Victory Brewing Company: Two Decades of Community and Creativity

From the Source by | Feb 2016 | Issue #109

“There were an amazing amount of closures in 1997,” says Victory co-founder Bill Covaleski. “I’m glad that we’re still standing. We were struggling for relevance.”

In today’s brewing landscape, where new breweries continue to open at an unprecedented rate, Covaleski’s statement serves as a sobering reminder that businesses fail. Good ones, sometimes. It also isn’t the sort of thing you’d expect to hear from the 35th largest beer company in the US. Nonetheless, it’s on the president’s mind as he looks back on 20 years in the industry. “The name Victory is a reflection of the adversity we faced,” he explains.

Victory Brewing Company officially opened its doors in February 1996, but the story begins when Bill Covaleski met fellow fifth-grader Ron Barchet on the bus to school in 1973. They quickly became friends and, shortly after graduating from college, began to explore the possibilities of homebrewing. Over time, and as they became more proficient with mash temperatures and hopping rates, the two young men began to view their shared hobby in terms of its career potential. They both acquired their first professional experience at the Baltimore Brewing Company in Baltimore, Md., later relocating to Germany to study brewing at the Technical University of Munich (Barchet) and the Doemens Institute (Covaleski).

Starting with Tradition
Finally ready to strike out on their own, Covaleski and Barchet drafted a business plan and secured a former Pepperidge Farm factory in Downingtown, Pa., for their future brewery. Then, armed with the knowledge they gained in Germany and at Baltimore Brewing making Bock, Pilsner, Weissbier and Märzen, the partners introduced themselves to the world with a pair of lagers and an American IPA called HopDevil. As it turned out, it was the latter that caught the attention of beer drinkers.

“At the time, in the late ’90s, there weren’t many hoppy beers,” says Don Russell, a veteran beer columnist and the creator of Philly Beer Week. “The hoppiest beer around was Celebration.”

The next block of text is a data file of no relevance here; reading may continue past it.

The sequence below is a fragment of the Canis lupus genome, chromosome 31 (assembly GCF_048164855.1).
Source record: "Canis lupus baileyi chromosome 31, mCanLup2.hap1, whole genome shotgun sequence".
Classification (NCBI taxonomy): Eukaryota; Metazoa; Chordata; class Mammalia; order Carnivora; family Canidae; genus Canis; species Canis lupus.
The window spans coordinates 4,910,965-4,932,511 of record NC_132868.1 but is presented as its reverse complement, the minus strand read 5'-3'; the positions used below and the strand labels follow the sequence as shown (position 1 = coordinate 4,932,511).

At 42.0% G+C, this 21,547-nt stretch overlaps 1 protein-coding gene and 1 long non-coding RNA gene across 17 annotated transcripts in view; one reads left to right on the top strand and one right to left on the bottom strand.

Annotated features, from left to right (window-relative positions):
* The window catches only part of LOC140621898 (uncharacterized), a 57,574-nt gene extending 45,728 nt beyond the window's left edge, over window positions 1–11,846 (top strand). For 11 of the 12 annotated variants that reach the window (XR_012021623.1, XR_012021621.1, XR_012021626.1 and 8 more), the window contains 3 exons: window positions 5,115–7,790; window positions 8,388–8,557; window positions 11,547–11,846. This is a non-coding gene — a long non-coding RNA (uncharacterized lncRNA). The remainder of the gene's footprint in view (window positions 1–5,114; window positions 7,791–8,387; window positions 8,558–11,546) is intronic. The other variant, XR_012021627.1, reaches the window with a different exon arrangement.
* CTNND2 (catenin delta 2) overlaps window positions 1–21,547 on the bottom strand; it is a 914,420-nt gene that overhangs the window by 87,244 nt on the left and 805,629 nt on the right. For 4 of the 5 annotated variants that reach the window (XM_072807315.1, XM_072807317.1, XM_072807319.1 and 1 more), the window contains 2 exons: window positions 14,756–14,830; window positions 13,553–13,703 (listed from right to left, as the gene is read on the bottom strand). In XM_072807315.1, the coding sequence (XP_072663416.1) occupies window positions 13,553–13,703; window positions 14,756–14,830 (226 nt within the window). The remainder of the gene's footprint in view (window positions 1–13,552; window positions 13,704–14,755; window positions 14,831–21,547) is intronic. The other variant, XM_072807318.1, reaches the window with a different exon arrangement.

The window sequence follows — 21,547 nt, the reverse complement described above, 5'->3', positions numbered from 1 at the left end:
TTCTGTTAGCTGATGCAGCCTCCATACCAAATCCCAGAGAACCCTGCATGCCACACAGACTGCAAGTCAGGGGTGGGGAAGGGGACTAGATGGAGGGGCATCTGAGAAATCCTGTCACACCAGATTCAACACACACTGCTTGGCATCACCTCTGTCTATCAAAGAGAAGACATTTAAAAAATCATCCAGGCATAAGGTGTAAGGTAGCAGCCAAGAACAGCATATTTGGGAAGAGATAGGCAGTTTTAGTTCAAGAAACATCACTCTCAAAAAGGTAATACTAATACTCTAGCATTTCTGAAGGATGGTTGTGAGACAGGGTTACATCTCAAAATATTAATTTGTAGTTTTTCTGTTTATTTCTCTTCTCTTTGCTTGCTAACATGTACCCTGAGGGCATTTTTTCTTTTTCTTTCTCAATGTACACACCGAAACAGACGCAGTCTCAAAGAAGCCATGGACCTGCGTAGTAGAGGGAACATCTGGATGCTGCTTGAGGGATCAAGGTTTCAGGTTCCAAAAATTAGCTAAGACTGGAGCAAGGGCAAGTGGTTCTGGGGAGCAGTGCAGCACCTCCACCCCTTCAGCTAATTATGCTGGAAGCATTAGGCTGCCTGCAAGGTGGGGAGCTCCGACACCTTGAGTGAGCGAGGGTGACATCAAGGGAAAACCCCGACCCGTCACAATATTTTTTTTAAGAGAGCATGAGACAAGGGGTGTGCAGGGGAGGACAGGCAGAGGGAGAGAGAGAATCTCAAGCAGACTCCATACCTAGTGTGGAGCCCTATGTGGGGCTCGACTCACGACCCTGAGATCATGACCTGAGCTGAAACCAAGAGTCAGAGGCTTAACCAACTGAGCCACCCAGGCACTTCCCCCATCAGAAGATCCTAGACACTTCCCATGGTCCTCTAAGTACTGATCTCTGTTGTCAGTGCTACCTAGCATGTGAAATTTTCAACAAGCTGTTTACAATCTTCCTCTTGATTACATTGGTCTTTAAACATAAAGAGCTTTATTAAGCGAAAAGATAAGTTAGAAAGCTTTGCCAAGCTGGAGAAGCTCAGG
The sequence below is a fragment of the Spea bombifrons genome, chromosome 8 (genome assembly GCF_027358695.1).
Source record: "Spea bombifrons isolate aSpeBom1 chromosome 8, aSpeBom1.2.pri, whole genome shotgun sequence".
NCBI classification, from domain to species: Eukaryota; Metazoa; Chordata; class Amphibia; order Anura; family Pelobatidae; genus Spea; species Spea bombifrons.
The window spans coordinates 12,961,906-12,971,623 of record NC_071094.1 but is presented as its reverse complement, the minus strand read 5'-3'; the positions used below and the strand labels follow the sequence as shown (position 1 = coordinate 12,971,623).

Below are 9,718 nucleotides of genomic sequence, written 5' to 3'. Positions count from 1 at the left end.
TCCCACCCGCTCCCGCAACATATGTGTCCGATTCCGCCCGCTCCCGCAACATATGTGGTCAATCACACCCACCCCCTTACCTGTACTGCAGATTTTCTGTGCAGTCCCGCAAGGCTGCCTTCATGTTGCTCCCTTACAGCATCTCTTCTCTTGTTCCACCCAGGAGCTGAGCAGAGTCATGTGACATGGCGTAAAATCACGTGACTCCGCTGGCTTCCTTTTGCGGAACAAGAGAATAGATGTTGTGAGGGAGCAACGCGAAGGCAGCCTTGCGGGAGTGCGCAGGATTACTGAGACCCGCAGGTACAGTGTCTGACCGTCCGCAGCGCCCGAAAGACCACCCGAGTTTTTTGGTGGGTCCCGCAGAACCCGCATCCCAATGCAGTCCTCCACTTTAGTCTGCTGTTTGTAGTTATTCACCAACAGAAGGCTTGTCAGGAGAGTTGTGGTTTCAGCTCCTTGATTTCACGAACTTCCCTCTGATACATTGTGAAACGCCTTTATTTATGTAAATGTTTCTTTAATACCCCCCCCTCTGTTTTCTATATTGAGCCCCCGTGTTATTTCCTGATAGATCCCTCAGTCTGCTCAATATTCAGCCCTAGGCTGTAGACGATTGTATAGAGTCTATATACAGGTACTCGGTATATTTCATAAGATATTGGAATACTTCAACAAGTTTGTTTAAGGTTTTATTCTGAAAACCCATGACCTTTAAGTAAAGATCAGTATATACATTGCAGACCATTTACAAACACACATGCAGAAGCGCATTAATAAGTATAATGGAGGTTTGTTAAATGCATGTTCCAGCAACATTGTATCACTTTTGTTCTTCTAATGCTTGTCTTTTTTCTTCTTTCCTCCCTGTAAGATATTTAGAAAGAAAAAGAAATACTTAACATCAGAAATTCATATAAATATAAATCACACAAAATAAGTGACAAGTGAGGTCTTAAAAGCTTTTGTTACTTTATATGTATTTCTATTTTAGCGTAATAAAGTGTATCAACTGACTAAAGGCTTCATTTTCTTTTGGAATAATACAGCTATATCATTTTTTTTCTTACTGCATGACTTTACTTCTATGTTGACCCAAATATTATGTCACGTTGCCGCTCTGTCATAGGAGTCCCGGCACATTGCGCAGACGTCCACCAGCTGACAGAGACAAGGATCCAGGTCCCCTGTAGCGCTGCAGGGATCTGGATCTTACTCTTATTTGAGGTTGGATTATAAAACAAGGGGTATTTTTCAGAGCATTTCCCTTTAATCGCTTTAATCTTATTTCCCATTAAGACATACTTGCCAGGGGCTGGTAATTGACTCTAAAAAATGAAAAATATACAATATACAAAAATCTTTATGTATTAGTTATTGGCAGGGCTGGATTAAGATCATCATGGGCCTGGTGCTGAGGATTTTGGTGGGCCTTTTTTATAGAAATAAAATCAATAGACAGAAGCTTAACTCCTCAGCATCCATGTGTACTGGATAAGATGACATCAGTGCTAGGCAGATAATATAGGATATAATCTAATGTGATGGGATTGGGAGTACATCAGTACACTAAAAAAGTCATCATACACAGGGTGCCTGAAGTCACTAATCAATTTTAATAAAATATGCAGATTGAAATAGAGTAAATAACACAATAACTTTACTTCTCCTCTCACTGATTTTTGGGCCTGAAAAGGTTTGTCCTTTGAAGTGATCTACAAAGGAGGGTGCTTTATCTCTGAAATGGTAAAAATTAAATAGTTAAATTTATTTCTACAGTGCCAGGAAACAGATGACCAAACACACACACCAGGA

Brewed with German malts and whole flower American hops, HopDevil was inspired in part by the citrusy, piney character of Sierra Nevada’s winter seasonal. Barchet and Covaleski wanted to make an expressive beer that would grab drinkers by the taste buds, just as Celebration had done with them. It was this bold IPA that, to a certain extent, foreshadowed the way forward for the fledgling company—and the industry at large. HopDevil remains part of Victory’s year-round lineup today, joined by a diverse range of ales and lagers that draw on a variety of traditions.

“I knew it would work when we tried HopDevil out of the tank,” CEO Barchet remembers. “We did not have deep pockets by any means, but I thought: we’ve got the beer, now we just have to get the business right.”

From the beginning, part of the business involved a no-frills pub with a 70-foot-long bar, a simple food menu and, crucially, beer samples. They made Victory a destination. Covaleski and Barchet weren’t restaurant people, and had little interest in managing a commercial kitchen. They wanted to spend what money they had on better equipment for their brewhouse. But for an unknown brewing company that had already invested in costly ingredients and fermentation space, adding an inviting public area—or a taproom, as we’d call it today—was a necessity.

“Originally it started as a way to cover our bills and market our beer,” says Covaleski. “But the pub became an absolutely essential component. It gave us the ability to get our brands in front of people at a reasonable price.”

Community and Creativity